9. Revise your story.
Maybe you grew up in the shadow of an all-star sibling or athletic parent. Maybe you’ve carried extra weight for most of your life, and over the years others came to identify you by it. Eventually, you came to do the same. Make a new choice by creating a new story. You are not the social role you played (or were given) in high school. You’re a fully autonomous adult who’s free to choose the life and identity you want. They’ll be no do-over when this existence is done. Start making and living your vision of yourself and who you want to be now. One reason I think folks dig the Grok concept so much is his fleshed out reminder of who we all really are beneath the modern window dressing. Start there. Embrace your bad and beautiful Primal self first, deciding how that lives on the page for you. Then create your new story choice by choice, day by day. Keep reminding yourself of it until it becomes the default backdrop of your life as you see it. Let other people accept it in their own time—or leave them behind when they won’t.
10. Have your picture taken.
I have a photographer friend—an artist, really—who somehow has the extraordinary talent of capturing the essence of people, capturing them in moments when everything amazing about them shines through. Photos he’s taken of the people I know and love have left me speechless—seeing my wife’s sunlit profile in a quiet, thoughtful moment, catching the giddy height of my children’s smiles when they were playing. I’ll take the recollection of those images, the most intimate and true reflections of who they are to me, to my grave. As incredible as his talent is, I know there are many like him out there. Find one—and have your picture taken to finally see a reality the mirror will never show you.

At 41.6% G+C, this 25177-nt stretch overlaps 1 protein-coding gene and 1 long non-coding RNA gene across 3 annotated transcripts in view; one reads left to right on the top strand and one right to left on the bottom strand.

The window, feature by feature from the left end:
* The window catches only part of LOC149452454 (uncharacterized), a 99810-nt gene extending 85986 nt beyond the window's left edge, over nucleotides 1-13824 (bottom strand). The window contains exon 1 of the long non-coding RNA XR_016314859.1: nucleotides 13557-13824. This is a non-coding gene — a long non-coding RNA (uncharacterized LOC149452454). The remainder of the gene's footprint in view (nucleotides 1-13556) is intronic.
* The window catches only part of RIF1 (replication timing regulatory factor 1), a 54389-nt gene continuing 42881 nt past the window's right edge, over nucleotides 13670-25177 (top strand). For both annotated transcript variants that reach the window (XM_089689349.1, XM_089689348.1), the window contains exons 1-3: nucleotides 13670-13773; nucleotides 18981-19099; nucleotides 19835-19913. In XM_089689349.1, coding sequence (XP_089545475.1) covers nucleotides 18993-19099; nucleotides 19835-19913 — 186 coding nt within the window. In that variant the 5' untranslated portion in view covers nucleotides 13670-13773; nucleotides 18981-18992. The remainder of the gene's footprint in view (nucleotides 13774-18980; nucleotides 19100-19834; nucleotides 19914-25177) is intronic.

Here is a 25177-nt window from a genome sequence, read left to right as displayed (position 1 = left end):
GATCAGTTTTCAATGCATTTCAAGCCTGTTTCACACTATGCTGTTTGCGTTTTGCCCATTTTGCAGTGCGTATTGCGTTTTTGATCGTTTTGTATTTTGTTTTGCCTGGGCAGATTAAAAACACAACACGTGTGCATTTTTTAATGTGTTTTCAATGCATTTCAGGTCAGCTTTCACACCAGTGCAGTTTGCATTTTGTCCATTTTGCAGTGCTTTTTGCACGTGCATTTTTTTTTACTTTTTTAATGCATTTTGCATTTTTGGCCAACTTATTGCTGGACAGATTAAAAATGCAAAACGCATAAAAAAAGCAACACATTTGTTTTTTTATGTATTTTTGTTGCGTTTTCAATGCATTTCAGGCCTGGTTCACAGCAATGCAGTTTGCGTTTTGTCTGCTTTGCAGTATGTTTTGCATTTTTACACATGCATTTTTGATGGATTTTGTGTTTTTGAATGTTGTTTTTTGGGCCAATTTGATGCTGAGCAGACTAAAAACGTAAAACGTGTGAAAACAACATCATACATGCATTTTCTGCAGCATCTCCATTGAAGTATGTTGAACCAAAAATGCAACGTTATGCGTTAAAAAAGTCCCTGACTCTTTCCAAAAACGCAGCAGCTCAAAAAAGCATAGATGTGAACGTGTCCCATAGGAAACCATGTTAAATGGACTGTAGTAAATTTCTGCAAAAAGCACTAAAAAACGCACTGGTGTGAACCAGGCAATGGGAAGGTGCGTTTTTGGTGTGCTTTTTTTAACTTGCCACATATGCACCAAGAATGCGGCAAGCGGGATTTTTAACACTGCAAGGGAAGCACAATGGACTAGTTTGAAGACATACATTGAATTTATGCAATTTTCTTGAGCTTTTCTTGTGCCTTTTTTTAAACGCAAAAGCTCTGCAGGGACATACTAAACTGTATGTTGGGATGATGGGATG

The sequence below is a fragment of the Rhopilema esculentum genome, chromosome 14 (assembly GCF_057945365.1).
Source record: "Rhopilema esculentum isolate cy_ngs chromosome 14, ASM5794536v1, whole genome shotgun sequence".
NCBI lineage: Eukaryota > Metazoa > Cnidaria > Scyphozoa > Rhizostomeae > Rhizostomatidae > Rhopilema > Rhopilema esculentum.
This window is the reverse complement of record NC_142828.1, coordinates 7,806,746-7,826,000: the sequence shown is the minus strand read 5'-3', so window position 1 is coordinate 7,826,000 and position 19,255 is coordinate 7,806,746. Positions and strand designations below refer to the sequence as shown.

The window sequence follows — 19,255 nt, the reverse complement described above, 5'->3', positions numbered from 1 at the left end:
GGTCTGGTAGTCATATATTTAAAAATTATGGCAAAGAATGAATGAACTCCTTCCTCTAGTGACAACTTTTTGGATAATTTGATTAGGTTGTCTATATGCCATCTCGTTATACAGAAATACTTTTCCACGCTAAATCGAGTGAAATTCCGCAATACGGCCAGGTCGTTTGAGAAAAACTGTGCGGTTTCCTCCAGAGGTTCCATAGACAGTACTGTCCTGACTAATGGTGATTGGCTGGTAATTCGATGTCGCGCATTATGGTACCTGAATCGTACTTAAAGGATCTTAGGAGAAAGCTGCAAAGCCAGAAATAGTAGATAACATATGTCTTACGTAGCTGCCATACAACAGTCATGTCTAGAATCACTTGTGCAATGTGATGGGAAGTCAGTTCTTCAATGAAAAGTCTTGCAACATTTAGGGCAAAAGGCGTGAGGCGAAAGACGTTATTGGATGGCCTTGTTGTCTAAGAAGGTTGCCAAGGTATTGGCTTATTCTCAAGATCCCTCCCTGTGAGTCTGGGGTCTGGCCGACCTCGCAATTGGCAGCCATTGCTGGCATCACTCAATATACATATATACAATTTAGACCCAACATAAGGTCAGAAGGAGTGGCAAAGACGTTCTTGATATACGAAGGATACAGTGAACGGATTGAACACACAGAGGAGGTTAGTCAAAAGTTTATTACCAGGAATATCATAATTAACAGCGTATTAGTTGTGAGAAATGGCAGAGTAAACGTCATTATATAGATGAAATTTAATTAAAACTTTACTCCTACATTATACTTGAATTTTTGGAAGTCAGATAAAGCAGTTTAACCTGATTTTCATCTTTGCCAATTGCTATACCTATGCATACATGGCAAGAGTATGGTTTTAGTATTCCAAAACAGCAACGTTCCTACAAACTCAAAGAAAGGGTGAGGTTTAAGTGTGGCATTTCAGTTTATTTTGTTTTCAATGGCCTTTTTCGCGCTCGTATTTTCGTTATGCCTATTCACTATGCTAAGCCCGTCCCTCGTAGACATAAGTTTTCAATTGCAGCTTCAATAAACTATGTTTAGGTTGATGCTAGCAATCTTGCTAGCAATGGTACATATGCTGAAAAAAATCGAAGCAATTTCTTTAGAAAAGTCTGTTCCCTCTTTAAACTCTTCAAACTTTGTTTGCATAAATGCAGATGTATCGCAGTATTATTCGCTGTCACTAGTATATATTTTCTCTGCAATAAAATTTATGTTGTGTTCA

Thanks for reading, everyone. I’d love to read your thoughts on living with body positivity from a Primal perspective. Have a great end to your week.
Prefer listening to reading? Get an audio recording of this blog post, and subscribe to the Primal Blueprint Podcast on iTunes for instant access to all past, present and future episodes here.
About the Author
Mark Sisson is the founder of Mark’s Daily Apple, godfather to the Primal food and lifestyle movement, and the New York Times bestselling author of The Keto Reset Diet. His latest book is Keto for Life, where he discusses how he combines the keto diet with a Primal lifestyle for optimal health and longevity. Mark is the author of numerous other books as well, including The Primal Blueprint, which was credited with turbocharging the growth of the primal/paleo movement back in 2009. After spending three decades researching and educating folks on why food is the key component to achieving and maintaining optimal wellness, Mark launched Primal Kitchen, a real-food company that creates Primal/paleo, keto, and Whole30-friendly kitchen staples.